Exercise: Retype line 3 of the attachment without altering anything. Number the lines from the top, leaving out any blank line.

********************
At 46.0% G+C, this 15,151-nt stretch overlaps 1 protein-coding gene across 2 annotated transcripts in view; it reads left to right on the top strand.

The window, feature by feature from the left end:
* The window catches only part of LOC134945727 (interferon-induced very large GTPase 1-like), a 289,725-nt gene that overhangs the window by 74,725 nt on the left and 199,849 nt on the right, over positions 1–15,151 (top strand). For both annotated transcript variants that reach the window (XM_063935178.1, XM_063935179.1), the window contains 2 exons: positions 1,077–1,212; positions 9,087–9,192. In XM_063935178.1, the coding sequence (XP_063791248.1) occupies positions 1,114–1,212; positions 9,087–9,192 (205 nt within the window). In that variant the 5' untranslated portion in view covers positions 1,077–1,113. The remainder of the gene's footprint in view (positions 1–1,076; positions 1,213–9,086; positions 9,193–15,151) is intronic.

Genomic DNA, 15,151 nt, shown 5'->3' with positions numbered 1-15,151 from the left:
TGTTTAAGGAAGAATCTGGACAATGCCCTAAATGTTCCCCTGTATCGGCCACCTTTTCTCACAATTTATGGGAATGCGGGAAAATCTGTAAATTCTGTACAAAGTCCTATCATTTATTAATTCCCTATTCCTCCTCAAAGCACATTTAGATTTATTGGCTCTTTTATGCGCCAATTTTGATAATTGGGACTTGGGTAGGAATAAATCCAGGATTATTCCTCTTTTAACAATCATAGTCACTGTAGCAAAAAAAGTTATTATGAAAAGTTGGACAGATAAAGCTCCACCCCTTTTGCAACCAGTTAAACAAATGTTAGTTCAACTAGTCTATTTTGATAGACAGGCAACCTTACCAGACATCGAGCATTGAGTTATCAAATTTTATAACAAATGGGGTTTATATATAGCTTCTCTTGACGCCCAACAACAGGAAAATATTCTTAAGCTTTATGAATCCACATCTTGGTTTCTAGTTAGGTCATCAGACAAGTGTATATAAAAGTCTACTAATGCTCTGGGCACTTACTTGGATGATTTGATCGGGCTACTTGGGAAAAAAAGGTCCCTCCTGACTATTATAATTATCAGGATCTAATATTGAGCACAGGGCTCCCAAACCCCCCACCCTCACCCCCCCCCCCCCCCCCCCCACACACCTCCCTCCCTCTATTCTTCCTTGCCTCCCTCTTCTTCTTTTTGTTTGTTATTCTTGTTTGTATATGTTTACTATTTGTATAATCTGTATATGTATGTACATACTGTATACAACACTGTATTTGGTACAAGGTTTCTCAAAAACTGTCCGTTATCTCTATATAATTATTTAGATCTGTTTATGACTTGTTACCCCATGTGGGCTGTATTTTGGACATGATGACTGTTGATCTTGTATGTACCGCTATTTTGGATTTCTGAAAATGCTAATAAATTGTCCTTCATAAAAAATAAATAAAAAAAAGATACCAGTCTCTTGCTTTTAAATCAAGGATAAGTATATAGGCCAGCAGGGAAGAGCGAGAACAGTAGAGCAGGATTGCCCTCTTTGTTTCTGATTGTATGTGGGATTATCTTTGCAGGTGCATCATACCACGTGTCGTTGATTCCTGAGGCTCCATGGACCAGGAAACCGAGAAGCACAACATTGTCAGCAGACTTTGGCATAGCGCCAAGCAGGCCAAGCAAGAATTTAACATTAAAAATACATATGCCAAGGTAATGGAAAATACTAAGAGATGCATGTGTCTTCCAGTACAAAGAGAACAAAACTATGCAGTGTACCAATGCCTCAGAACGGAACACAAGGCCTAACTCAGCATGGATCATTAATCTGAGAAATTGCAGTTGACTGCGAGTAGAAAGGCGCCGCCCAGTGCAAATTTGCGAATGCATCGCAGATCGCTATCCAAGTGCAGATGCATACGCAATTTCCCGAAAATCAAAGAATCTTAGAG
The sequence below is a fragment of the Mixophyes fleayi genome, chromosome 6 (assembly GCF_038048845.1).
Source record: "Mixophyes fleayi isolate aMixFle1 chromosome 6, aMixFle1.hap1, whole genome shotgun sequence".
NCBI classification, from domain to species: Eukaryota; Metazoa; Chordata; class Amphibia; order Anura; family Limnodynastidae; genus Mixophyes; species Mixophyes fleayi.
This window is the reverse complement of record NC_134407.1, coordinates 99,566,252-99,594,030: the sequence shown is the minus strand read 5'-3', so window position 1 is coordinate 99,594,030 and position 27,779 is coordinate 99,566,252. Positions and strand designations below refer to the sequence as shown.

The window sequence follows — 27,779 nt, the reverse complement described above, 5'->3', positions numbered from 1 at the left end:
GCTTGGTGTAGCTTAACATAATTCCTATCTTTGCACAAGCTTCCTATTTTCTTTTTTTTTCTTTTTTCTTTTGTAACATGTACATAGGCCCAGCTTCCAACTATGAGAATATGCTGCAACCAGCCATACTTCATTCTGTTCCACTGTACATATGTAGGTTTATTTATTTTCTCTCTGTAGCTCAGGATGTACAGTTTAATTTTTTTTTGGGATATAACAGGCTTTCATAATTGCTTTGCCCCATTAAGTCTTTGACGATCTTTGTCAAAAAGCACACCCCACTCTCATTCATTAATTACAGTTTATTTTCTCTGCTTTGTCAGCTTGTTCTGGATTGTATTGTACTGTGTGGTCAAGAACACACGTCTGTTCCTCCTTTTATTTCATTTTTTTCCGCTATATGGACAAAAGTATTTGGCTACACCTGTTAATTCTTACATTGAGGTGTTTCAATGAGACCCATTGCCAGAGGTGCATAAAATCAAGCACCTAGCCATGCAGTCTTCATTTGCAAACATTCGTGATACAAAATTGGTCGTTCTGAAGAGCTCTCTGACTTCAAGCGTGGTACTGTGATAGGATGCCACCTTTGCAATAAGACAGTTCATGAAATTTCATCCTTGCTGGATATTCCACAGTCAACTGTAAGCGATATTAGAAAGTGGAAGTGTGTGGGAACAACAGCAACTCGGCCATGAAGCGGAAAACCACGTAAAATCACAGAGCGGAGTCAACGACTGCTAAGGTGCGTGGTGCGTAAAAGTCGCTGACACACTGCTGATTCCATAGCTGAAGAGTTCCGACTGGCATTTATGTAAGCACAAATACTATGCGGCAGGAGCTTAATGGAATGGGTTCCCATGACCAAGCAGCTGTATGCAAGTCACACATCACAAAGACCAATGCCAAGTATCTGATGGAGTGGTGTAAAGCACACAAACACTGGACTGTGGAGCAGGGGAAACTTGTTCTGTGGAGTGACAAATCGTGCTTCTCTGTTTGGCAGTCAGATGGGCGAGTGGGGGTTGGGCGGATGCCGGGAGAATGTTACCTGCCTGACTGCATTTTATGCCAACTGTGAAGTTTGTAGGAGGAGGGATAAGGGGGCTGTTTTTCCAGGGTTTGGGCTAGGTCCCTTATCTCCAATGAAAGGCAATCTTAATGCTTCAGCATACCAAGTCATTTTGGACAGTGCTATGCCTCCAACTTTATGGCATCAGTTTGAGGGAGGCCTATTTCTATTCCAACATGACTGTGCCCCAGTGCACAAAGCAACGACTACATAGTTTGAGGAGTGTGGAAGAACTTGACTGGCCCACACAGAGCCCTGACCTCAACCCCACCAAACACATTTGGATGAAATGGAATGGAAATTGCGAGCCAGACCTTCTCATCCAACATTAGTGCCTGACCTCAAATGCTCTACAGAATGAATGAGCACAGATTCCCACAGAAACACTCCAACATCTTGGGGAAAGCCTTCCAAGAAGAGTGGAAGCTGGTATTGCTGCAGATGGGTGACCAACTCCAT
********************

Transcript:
* The window catches only part of LOC134945727 (interferon-induced very large GTPase 1-like), a 289,725-nt gene that overhangs the window by 74,725 nt on the left and 199,849 nt on the right, over positions 1–15,151 (top strand). For both annotated transcript variants that reach the window (XM_063935178.1, XM_063935179.1), the window contains 2 exons: positions 1,077–1,212; positions 9,087–9,192. In XM_063935178.1, the coding sequence (XP_063791248.1) occupies positions 1,114–1,212; positions 9,087–9,192 (205 nt within the window). In that variant the 5' untranslated portion in view covers positions 1,077–1,113. The remainder of the gene's footprint in view (positions 1–1,076; positions 1,213–9,086; positions 9,193–15,151) is intronic.